The RiverView Austin Apartments, clad with a mix of local brick, stucco, and metal panels, are starting to take shape, and provide a bit of a premonition of what we might see along the much of the E. Riverside strip someday.
The 280,000-square-foot, 302-unit RiverView sits on four acres at I-35 and E. Riverside, on the south shore of the water near downtown. The development has four buildings ranging from five to 11 stories. The initial announcement for the project said it will come online this spring.
When completed, the development will have taken the equivalent of almost 80 acres in a typical single family ‘tract style’ model of development, but accomplished the same density on a four-acre site.
This is a good thing, and City Hall has actually had gears turning for a long time to reshape East Riverside.
The city is preparing to rezone approximately 1,000 acres near East Riverside Drive, as part of implementing the East Riverside Corridor (ERC) Master Plan, adopted by Council in 2010.
The plan calls for four hubs, centered on transit, which could eventually have buildings as tall as 10 to 14 stories in some locations in exchange for the provision of community benefits. The density scales down to three stories as development gets closer to single-family neighborhoods.
One-page overviews of the proposed hubs — Lakeshore, Pleasant Valley, Montopolis and Gateway — are available to view.
Because the East Riverside area is just few minutes from downtown Austin, change is already underway in the area. In addition to the RiverView project, the Lakeshore and South Shore planned unit developments, which will transform about 70 acres along the south shore of Lady Bird Lake east of I-35, are underway. Meanwhile the AMLI South Shore project opened in 2011, and music club Emo’s gave the area a boost when it relocated there last year.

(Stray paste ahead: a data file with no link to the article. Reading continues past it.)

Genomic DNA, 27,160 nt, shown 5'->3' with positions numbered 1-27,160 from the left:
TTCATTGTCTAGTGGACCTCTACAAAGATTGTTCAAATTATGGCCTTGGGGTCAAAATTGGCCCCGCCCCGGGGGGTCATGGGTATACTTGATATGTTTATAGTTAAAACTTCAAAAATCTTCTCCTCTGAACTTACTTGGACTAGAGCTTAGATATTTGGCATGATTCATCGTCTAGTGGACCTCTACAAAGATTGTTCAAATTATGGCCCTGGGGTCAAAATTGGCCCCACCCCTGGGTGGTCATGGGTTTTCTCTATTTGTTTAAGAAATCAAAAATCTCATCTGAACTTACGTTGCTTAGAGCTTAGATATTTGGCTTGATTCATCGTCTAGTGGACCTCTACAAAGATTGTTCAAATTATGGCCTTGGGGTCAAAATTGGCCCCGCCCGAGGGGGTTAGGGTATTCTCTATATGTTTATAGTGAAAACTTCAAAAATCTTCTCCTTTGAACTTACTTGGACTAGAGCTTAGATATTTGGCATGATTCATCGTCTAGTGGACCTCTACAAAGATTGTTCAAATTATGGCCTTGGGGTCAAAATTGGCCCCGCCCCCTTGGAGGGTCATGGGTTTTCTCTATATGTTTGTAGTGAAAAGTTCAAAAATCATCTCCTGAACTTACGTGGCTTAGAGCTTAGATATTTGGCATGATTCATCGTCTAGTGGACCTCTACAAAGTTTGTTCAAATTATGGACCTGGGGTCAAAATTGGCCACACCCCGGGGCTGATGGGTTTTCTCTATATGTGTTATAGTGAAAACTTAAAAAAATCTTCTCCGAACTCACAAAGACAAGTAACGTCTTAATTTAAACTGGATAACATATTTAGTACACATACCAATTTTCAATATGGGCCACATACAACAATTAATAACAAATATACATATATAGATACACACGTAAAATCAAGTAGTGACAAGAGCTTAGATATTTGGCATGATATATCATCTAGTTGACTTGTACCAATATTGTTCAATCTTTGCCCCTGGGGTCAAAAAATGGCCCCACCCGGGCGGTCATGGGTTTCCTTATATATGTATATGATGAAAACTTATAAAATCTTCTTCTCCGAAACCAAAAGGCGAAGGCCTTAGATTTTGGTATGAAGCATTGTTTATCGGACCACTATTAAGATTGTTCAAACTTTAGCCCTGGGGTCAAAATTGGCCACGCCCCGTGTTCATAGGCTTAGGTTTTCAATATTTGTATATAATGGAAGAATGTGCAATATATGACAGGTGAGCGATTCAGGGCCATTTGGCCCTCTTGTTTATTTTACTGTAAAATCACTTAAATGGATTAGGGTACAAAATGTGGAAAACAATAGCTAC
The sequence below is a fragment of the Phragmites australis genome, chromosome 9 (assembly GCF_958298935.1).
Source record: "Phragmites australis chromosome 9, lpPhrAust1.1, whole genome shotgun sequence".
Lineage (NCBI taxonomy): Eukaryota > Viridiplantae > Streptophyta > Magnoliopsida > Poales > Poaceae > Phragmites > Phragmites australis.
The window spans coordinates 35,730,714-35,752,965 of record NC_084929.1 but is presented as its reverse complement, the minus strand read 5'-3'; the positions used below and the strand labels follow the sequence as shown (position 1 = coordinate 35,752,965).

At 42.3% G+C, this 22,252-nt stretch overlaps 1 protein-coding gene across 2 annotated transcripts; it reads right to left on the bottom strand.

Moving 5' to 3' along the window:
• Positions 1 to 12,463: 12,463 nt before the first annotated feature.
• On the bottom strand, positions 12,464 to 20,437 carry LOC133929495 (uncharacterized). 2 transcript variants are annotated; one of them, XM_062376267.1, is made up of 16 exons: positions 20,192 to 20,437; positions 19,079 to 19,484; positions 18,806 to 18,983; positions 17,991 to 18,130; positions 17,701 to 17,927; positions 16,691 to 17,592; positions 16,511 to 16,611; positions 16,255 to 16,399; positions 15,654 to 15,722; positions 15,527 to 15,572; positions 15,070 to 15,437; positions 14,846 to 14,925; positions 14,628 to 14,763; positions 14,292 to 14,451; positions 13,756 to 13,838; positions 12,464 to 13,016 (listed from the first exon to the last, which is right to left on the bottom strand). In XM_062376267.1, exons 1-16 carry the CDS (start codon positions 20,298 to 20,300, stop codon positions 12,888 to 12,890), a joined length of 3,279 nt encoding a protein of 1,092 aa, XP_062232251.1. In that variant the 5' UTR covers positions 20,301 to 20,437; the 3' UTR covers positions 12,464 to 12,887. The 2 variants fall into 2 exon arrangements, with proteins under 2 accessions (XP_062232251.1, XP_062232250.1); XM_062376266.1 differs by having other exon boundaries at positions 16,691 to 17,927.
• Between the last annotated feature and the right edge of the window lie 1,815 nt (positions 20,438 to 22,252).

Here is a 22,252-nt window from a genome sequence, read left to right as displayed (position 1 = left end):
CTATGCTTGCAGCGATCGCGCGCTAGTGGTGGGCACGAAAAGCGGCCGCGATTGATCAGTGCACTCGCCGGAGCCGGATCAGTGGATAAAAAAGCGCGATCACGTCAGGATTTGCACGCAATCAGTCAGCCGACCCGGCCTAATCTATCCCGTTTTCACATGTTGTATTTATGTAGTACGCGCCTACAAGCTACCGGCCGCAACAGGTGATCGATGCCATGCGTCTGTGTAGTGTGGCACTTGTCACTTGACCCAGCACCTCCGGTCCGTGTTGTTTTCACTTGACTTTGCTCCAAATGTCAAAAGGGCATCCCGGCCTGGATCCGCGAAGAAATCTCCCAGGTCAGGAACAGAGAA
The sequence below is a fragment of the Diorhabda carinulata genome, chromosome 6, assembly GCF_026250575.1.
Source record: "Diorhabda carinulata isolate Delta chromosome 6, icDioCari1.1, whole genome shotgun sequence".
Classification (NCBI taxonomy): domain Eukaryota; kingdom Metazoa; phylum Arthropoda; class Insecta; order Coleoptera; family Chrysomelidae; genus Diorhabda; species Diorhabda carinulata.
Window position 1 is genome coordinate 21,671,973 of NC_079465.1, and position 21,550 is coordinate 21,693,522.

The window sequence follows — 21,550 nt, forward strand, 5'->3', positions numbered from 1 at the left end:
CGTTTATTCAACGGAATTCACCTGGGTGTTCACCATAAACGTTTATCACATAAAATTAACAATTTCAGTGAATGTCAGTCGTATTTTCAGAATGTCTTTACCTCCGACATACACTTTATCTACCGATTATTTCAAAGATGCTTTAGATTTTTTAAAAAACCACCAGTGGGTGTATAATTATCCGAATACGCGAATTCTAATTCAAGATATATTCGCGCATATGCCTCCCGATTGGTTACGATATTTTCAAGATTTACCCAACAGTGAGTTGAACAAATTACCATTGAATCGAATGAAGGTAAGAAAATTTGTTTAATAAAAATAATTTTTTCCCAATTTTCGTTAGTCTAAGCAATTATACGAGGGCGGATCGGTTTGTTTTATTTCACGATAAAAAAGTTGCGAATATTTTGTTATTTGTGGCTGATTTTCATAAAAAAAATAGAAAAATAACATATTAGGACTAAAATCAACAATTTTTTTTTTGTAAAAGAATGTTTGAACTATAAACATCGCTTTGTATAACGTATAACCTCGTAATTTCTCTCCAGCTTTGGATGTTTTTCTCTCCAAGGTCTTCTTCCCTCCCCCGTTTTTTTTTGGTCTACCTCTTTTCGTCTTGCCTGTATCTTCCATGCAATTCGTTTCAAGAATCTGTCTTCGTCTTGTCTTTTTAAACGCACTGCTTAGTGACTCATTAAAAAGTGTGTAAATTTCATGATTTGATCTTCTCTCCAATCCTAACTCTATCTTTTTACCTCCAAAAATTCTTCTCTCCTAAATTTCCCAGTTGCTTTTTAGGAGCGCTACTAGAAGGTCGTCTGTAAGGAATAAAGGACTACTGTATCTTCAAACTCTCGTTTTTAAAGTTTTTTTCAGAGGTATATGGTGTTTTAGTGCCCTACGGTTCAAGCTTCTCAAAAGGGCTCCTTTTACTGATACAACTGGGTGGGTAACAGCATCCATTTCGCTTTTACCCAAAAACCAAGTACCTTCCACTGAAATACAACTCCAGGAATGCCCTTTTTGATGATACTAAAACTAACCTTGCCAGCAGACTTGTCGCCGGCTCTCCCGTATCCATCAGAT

That whole area will also become much more accessible to downtown without a car after Austin’s boardwalk project is completed, since right now the only way to cross I-35 is actually on Riverside, which is not very fun safe attractive on a bike or on foot.
That the city is stepping in to heavily regulate future development on E. Riverside might be irksome for some developers, but I am firmly in the camp that the city really has one shot to make that an incredible place. Without that heavy hand, I fear would happen is a hodgepodge of vanilla development from out-of-town financiers focused on turning a profit and not quality development.
Side note: City voters also approved East Riverside transportation study in 2010 to look at transportation improvements to take place over the coming decade. When those improvements actually happen is anyone’s guess, since they would have to compete with other communities around Austin for funding.